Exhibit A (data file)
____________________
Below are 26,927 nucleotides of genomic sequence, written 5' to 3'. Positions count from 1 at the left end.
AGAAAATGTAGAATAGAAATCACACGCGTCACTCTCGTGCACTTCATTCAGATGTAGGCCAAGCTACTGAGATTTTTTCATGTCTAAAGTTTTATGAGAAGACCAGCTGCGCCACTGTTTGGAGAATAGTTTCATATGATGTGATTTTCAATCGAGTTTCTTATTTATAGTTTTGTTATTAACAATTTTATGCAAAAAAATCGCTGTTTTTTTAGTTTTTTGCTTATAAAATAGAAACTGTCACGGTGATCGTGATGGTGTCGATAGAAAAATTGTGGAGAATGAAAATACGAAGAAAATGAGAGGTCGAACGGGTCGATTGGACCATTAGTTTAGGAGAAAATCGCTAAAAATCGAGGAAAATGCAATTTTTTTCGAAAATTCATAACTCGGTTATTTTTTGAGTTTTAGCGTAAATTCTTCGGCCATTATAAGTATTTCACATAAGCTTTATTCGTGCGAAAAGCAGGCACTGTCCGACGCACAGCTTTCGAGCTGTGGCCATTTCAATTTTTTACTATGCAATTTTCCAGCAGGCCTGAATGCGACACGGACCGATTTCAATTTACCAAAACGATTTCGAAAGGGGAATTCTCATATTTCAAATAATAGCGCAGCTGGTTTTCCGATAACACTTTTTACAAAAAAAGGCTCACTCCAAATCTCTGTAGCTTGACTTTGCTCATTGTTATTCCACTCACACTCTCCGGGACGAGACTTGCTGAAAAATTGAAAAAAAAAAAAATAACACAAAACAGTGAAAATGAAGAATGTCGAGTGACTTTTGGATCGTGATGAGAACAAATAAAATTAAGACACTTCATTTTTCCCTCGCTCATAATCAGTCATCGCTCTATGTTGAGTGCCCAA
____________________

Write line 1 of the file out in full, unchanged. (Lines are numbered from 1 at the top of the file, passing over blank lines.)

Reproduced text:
Below are 26,927 nucleotides of genomic sequence, written 5' to 3'. Positions count from 1 at the left end.